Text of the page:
Scientific models used by EFSA over the last 15 years have been brought together in a new EFSA community: the Knowledge Junction. The models can be shared and cited and you can submit your own. A selection of these tools are also available as web applications on the new EFSA Statistical Models Platform; just select a model, upload your data, run the analysis and view the results. Modelling plays a crucial role in scientific risk assessment today – as we explain in our new Understanding Science video (see below).
Prof Hans Verhagen, head of risk assessment and scientific support at EFSA, said: “We have set up this new community platform to make all the models we have used available to people interested in food and feed risk assessment. Our aim is to improve transparency, reproducibility and evidence reuse. Anybody is free to use these tools – for example, together with information from EFSA’s Scientific Data Warehouse.
“Importantly,” he added, “we encourage others to deposit their own supporting evidence and tools for the benefit of the wider risk assessment community. This will boost scientific capacity and further contribute to food safety in Europe.”
What are models?
To mark the launch of Knowledge Junction, EFSA has produced a video to explain the importance of models for science. We have also started a new Twitter channel @Methods_EFSA where our scientists will be sharing and engaging on news, views and tools on assessment methodology developments at EFSA and worldwide. A discussion group on LinkedIn will follow soon.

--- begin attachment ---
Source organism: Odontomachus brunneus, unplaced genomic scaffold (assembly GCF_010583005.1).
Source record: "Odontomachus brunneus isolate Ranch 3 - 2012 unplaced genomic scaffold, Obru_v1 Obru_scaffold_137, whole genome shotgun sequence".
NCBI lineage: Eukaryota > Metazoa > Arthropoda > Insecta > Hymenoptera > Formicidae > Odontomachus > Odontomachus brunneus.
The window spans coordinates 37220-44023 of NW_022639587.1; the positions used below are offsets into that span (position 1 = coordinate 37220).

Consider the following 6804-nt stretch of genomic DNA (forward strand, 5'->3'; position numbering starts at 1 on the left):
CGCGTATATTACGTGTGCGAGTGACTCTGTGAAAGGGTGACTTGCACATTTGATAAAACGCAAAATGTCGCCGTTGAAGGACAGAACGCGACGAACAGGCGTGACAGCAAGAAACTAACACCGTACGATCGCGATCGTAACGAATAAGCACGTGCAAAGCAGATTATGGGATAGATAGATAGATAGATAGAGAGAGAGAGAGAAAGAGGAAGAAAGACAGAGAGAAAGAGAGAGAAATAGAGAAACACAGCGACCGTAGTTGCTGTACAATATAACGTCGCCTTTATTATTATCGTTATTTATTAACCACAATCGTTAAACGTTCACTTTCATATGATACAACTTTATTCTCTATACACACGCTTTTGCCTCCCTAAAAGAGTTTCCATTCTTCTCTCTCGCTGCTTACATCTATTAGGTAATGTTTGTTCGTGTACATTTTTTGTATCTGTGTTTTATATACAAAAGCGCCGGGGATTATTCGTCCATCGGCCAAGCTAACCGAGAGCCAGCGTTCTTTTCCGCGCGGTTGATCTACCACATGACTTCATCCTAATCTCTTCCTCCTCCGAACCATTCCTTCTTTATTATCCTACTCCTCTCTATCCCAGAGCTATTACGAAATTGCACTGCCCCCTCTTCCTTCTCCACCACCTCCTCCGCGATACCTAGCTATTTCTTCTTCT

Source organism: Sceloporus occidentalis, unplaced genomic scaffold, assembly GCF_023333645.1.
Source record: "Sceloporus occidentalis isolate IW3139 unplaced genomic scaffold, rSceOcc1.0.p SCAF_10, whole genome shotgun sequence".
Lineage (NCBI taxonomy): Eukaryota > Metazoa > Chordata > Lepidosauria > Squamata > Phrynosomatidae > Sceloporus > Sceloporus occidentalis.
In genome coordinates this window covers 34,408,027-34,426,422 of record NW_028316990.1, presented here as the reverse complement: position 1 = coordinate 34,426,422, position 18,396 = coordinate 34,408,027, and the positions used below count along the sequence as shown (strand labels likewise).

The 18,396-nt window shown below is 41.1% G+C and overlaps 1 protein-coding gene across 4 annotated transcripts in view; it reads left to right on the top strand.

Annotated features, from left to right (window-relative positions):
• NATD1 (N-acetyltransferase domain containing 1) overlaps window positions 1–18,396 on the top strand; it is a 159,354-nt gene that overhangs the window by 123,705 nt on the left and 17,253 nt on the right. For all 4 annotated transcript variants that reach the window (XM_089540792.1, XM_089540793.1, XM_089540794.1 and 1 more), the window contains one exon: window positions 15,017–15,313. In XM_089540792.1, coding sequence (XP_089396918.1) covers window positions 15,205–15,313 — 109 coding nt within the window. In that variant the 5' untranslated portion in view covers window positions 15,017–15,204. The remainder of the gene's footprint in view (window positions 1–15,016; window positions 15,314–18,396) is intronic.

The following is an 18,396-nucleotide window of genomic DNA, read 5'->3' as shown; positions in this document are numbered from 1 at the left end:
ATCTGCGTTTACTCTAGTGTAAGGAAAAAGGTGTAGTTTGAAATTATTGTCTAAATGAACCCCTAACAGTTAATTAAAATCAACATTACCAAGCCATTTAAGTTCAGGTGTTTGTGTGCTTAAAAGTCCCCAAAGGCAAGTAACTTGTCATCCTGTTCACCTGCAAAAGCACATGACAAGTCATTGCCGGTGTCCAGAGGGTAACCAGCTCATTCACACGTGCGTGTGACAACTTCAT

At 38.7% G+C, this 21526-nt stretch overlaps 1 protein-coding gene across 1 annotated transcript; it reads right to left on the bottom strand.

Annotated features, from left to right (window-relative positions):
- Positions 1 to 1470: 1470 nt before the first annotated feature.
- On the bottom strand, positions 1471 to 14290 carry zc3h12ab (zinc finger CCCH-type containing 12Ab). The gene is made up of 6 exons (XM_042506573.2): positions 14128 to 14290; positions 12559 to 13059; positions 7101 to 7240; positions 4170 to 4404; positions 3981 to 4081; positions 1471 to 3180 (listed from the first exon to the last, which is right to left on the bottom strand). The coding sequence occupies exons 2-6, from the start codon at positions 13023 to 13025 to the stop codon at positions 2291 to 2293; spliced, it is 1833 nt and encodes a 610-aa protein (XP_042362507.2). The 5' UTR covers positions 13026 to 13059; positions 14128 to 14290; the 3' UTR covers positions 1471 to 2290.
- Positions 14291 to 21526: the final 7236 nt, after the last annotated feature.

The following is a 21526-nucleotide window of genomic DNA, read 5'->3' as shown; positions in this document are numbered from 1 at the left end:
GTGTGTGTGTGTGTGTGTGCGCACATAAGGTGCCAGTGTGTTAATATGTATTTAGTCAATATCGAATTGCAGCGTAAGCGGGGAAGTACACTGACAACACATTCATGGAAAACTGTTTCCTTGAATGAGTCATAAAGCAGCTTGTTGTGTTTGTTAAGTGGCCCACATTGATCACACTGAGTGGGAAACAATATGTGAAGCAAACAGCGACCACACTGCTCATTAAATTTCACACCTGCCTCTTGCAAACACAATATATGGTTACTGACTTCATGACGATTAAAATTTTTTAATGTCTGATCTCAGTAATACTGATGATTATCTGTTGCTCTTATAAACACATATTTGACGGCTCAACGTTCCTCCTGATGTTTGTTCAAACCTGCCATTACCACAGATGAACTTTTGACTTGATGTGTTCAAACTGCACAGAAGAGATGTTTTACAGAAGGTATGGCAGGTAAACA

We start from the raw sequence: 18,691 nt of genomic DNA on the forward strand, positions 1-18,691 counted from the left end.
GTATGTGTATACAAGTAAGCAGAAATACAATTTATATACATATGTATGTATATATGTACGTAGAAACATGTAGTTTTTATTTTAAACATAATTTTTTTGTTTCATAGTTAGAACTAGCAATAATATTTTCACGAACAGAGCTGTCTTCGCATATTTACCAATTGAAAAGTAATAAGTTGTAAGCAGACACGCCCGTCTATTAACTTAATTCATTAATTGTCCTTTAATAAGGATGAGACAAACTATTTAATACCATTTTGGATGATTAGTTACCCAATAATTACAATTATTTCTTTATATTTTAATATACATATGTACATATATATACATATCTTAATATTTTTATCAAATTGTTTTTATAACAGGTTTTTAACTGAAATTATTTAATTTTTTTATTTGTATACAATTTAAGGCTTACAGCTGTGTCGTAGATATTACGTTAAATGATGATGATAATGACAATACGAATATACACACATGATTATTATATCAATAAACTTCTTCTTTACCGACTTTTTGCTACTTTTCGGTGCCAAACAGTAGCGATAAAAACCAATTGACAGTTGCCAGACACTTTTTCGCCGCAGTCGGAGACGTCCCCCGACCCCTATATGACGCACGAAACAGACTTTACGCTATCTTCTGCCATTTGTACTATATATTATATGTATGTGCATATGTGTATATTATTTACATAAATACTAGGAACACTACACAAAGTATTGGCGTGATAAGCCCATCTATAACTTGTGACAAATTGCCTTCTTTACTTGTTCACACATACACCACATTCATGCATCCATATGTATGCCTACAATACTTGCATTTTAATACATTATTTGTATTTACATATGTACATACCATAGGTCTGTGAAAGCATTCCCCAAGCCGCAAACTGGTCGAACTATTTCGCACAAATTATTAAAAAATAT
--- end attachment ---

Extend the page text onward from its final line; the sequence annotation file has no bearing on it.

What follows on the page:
Models are simplified representations of reality that can help scientists to understand how things work or could work. A model can be something as simple as a toy train set, a map or a bus timetable. But models can be more ambitious than mere descriptions or representations of known things. They can help us to understand unknowns or predict what might happen given a certain set of conditions or circumstances. This is why they are so important to the work of risk assessors. Watch the video to find out more.
More about using Knowledge Junction
Knowledge Junction runs on the EU-funded Zenodo research-sharing platform where uploaded items get a unique Digital Object Identifier to make them citable. Submissions can include reports, datasets, images, videos, laboratory outputs, software, tools, models, code, protocols, study quality appraisal schemes, FAQs.
The contents can then be cited and re-used by EFSA’s scientists and any others preparing new risk assessments. Models and tools with added value to the risk assessment community and stakeholders will gradually be made available as web applications via the EFSA Statistical Models Platform.
For further enquiries and access to more models contact: AMU [at] efsa.europa.eu